I’ve found a new writer to admire.
An inspiring literary fantasy about two gifted girls from the bestselling author of The Elegance of the Hedgehog, The Life of Elves sings of the human spirit and conveys a message of hope and faith.
Muriel Barbery’s new novel is the first of two books about Maria and Clara, unforgettable heroines of a world facing annihilation. Animated by a large cast of endearing characters, it is a timeless story about the forces of good and evil and a moving meditation on the power of nature, music, art, storytelling, and love.
When the harmony between living beings turns to discord, the seasons will be loosed from their moorings and the natural world thrown into disarray; human beings—no longer capable of feeling either empathy or enchantment—will abandon themselves to hate, violence, and war.
An epic battle between forces that wish to reestablish harmony in the world and those that wish to shatter it definitively is being waged on earth and in the mysterious land of mist, where the elves dwell. A ragtag army of rural peasants gathers in readiness for the fight—their weapons, an age-old kinship with the land and an affinity for magic. But humankind cannot hope to win this battle alone. Victory depends on help from the inhabitants of a world that is hidden from human sight. Hope rests with Maria and Clara, two girls whose prodigious artistic talents and deep connections with nature make communion with the numinous realm possible.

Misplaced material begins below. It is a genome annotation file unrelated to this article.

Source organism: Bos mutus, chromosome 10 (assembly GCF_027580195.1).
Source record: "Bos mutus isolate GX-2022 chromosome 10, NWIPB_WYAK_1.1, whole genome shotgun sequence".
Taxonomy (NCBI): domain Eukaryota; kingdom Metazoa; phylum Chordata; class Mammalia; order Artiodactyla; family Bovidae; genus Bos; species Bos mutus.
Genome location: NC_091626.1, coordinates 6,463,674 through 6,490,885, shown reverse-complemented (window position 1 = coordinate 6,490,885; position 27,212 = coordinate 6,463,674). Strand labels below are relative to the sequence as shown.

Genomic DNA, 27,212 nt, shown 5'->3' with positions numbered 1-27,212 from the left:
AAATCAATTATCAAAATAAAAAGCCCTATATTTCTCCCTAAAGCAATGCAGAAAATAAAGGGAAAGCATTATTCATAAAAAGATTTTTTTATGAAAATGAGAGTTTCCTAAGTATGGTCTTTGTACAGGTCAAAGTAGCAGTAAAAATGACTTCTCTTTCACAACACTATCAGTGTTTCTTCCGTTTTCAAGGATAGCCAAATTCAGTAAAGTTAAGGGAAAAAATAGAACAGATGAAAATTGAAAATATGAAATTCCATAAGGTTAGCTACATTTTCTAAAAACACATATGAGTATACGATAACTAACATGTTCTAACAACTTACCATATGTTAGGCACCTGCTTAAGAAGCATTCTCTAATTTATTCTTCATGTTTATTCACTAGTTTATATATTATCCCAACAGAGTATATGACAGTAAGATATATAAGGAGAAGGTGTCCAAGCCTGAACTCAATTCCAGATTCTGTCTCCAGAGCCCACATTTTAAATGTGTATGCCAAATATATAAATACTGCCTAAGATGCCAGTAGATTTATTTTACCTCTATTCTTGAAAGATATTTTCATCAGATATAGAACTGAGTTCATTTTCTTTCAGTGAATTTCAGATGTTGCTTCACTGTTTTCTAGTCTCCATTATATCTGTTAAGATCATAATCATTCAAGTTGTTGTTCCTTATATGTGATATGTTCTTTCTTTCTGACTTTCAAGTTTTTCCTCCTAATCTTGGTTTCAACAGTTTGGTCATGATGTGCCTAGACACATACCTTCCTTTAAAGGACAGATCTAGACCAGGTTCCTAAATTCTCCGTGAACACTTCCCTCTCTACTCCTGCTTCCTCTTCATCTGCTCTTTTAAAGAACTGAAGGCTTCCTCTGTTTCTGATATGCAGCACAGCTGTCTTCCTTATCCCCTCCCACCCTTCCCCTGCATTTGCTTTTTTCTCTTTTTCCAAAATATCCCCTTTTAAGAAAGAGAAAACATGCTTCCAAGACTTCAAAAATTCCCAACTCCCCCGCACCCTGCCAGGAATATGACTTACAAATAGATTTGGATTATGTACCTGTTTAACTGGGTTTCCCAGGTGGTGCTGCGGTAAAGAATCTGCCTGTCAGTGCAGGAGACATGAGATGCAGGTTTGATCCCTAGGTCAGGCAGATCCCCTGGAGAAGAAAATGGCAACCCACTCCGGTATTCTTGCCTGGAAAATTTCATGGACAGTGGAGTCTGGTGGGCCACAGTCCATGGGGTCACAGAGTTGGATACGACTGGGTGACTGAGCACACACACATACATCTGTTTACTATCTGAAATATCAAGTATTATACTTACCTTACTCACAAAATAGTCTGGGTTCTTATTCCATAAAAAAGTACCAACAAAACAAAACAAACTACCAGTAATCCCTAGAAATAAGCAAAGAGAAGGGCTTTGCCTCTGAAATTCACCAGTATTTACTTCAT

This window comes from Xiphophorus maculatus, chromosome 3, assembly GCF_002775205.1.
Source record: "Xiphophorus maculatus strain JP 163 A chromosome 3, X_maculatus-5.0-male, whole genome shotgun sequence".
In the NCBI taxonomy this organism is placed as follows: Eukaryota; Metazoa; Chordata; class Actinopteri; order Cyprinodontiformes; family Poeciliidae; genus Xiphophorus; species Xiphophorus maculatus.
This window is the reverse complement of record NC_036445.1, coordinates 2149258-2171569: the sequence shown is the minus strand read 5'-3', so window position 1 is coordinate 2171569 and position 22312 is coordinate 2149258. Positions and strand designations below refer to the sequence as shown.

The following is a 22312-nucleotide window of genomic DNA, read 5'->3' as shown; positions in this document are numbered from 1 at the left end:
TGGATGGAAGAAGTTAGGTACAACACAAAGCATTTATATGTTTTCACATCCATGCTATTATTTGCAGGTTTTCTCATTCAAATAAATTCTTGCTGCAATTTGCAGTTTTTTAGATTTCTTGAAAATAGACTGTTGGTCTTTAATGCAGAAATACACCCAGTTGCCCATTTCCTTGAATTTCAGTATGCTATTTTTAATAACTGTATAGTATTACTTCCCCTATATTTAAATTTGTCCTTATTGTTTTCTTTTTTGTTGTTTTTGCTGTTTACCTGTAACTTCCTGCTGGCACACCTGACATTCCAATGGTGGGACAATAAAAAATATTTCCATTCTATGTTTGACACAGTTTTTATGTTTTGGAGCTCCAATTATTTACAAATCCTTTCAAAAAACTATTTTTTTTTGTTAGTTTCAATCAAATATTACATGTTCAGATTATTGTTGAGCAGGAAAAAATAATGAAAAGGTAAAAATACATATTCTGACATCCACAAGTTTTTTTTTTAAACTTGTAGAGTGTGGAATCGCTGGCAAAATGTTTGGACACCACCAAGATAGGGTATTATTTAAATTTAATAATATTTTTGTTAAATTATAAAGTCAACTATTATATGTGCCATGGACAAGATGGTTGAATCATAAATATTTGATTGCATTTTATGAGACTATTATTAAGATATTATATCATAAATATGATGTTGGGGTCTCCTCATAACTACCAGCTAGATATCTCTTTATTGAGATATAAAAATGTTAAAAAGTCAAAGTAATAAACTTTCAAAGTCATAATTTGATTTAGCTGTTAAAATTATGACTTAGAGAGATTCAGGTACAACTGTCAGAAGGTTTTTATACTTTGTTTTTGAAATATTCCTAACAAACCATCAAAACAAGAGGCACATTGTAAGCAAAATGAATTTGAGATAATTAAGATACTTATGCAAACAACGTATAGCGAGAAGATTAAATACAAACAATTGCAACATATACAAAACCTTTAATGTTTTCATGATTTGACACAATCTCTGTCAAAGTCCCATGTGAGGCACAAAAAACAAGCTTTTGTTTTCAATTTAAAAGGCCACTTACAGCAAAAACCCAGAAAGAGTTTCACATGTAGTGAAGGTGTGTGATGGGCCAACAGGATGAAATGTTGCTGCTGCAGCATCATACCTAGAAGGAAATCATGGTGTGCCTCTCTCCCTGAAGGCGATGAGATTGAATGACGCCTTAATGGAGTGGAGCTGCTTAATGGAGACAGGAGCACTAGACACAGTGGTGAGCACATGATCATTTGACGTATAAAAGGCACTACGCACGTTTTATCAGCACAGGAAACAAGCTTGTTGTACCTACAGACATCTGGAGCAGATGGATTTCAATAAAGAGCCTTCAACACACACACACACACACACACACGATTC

“Indeed, I would not be surprised if, in the end, we find out that we are all the characters of some meticulous but mad novelist.”
I’m in love with Barbery’s writing. The entire time I read, I was wrapped up in her prose: I admired how she structured her sentences, the words she used, and the descriptions she weaved throughout. It’s all beautiful.
The story is about two girls who must strengthen their powers before an impending war upends nature’s balance and possibly end the world and all humanity. Through them, Barbery’s beautiful writing leads us to admire simple enchantments in nature and to realize that great art can be cathartic. I don’t think it’s possible to walk away from this novel not wanting to immerse oneself in nature and art. Barbery brings a such strong awareness to them through her characters that I felt as if I’d never truly experienced either.
Since I first heard of this book, I wanted to read it though I’d never tried Barbery’s work or heard of her before. I was attracted to the title. I thought this would be a regular fantasy genre novel about elves. But what I got was a literary fantasy novel that has such a strong dream-like quality to it that I’m sure many will label it magical realism. (I’ve realized many readers tend to categorize quirky fantasy novels as magical realism.)
That dream quality sucked me into to the story, which held me as its captive until I was shaken awake by the overwhelming imagery. So, as much as I admired the writing, I’m unable to say I enjoyed reading the book. I love the descriptions and will treasure some of them, but sometimes the imagery would leave me confused and lost in a scene, unable to imagine what exactly is happening. This occurred often in the battle scene toward the end. So many things were included that it was hard to hold the images in my mind and make sense of what exactly was happening.
I also think this confusion may have occurred because the characters don’t have much substance. Despite their backstories and influence on other characters and events, they seem more like representatives for ideas and concepts. Which is why the story seems almost allegorical to me. The characters didn’t feel real and so didn’t stand out to me. I had to refer often to the character list at the beginning because it was easy to forget who’s who.